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Haunting Drama Powers Cantorial at The Little Theatre of Alexandria

Jordan Wright
October 29, 2012
Special to The Alexandria Times
 

Warren Ives is a young, handsome, well-educated Wasp on the rise.  His budding career as a futures trader at Shearson-Lehman is all but guaranteed in Wall Street’s storied halls.  With his editor girlfriend, Lesley Rosen, an erstwhile Jew who works at the esteemed publishing house of Harper and Row, they acquire a converted former temple on the Lower East Side of Manhattan planning to live there in loft-style splendor.  They are from all outward appearances, a typical upwardly mobile New York couple.

From the moment they move in they become captive to strange Hebrew chanting coming from an unknown source within the temple.  They befriend their local grocer, Morris Lipkind, inviting him into their newly modernized space to witness the eerie sound.  The aging Lipkind who worshipped in the shulwhen the neighborhood once had the largest Jewish community in the country, regales them with tales of the former synagogue and its members, eventually identifying the voice as coming from its former cantor.  He translates the words of the chant,  “Build your house the way it was.”   This ominous news becomes the hinge on which the plot turns.  News that affects the couple’s relationship as it wrestles with complex and universally familiar issues of faith and spirituality.

 James Myers (Warren Ives), Steve Rosenthal (Morris Lipkind) and  Heather Benjamin (Lesley Rosen) - Photo by Shane Canfield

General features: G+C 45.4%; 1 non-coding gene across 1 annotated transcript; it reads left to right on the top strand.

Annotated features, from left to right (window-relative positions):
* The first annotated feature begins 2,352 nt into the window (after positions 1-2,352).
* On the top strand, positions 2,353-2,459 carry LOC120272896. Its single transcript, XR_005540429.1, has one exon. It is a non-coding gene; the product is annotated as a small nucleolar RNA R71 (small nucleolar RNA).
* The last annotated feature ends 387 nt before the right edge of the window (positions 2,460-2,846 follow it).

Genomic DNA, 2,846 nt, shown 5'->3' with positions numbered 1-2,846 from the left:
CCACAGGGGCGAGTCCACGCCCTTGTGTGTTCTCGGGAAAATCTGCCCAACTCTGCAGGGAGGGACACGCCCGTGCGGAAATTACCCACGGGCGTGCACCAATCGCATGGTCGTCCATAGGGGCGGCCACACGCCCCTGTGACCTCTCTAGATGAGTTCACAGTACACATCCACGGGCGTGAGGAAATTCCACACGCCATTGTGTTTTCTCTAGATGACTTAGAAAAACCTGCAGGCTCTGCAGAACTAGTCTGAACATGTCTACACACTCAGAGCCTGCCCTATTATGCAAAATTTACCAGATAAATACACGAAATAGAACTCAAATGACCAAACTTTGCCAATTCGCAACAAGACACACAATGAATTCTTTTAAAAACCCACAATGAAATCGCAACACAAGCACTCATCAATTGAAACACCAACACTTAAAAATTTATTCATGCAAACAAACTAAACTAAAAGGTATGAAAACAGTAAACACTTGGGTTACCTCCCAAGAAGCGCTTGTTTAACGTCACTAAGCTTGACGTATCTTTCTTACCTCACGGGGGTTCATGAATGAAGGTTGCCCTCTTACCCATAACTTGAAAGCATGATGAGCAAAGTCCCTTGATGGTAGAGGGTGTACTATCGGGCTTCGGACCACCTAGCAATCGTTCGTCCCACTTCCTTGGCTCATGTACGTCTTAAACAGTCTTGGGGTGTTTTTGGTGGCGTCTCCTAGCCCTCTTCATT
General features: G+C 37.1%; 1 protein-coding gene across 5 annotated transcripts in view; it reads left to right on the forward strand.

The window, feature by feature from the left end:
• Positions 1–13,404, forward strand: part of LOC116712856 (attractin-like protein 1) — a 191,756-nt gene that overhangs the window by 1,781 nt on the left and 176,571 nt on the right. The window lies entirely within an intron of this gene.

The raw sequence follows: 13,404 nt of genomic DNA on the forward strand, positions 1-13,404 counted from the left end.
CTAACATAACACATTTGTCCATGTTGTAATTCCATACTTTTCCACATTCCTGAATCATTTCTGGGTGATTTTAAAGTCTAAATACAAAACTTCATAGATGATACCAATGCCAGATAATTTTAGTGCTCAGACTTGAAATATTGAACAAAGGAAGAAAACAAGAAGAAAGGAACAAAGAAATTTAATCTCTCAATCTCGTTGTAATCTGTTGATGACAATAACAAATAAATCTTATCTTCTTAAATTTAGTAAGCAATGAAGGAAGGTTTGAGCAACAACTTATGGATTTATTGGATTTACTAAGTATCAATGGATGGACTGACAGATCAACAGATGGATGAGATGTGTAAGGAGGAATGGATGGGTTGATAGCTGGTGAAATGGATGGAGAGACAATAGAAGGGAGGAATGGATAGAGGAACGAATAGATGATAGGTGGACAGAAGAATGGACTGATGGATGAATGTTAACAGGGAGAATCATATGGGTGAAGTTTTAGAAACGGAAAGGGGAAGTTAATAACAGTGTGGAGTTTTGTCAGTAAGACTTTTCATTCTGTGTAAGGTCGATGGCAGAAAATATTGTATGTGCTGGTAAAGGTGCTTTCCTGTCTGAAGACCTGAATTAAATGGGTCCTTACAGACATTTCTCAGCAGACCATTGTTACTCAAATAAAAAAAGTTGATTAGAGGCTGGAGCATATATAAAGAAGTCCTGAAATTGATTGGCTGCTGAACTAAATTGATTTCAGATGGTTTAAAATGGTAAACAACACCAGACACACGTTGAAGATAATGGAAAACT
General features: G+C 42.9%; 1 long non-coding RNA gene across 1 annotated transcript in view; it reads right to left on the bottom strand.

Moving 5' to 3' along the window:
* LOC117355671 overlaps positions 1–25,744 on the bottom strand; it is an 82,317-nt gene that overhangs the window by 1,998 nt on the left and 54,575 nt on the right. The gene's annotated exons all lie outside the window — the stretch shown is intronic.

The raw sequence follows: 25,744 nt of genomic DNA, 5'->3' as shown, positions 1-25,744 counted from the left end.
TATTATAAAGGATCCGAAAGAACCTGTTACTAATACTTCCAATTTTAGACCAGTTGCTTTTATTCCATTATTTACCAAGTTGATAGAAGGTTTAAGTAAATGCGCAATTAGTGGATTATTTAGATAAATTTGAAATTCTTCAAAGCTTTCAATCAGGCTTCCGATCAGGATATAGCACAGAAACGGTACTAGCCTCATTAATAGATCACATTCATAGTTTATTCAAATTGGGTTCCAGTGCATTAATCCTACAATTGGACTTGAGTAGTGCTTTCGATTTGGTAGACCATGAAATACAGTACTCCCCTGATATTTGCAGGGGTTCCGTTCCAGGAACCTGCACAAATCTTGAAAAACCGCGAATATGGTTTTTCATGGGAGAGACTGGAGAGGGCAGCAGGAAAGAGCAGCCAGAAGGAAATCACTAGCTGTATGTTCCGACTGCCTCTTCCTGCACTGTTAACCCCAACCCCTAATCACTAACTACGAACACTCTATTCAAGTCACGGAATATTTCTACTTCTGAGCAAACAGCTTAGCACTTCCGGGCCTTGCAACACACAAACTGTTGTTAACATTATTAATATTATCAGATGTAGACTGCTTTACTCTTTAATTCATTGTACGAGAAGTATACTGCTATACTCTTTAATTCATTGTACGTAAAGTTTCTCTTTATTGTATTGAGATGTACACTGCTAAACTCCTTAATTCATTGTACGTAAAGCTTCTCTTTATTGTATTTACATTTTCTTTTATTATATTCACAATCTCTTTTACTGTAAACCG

James Myers (Warren Ives), Steve Rosenthal (Morris Lipkind) and Heather Benjamin (Lesley Rosen) - Photo by Shane Canfield

You shouldn’t expect author and playwright Ira Levin, who penned such notable suspense and horror stories like Rosemary’s Baby, The Stepford Wives and Deathtrap, to hand you a pretty package tied up in a Bendel’s bow.  Cantorial centers around a young man’s discovery of his spiritual self and his subsequent obsession with its origin.  A tender and deeply affecting story - it is perhaps more in the vein of Hesse’s Siddartha - played with moving intensity by James Myers (Warren Ives), Heather Benjamin (Lesley Rosen) and Steve Rosenthal, whose portrayal of Lipkind is riveting, Yiddish-inflected hilarious and linguistically convincing.   Of particular note is actor John Shackelford in a small but pivotal role as Warren’s estranged politician father.  It’s always a thrill to experience Shackelford’s versatility and nuanced performances.  Also memorable are the hauntingly beautiful cantorial vocals by actor/singer Rick Flint.

James Myers (Warren Ives) and John Shackelford (Williams Ives) - Photo by Shane Canfield

James Myers (Warren Ives) and John Shackelford (Williams Ives) - Photo by Shane Canfield

The entire production boasts tightly crafted theatrical elements starting with the design team of Ken and Patti Crowley who have transformed not only the stage in their bold lighting plan, but have also included the very theatre walls.  Their use of uplights, downlights, lights to highlight props, spots, and stage lights all in rich jewel tones combine with Set Designer, Dan Remmers evocative set to make a spare yet dramatic architectural design in this well-acted ethnic comedy slash drama slash personal journey.  See it!

Through November 17th at The Little Theatre of Alexandria, 600 Wolfe Street. For tickets and information call the box office at 703 683-0496 or visit www.thelittletheatre.com.

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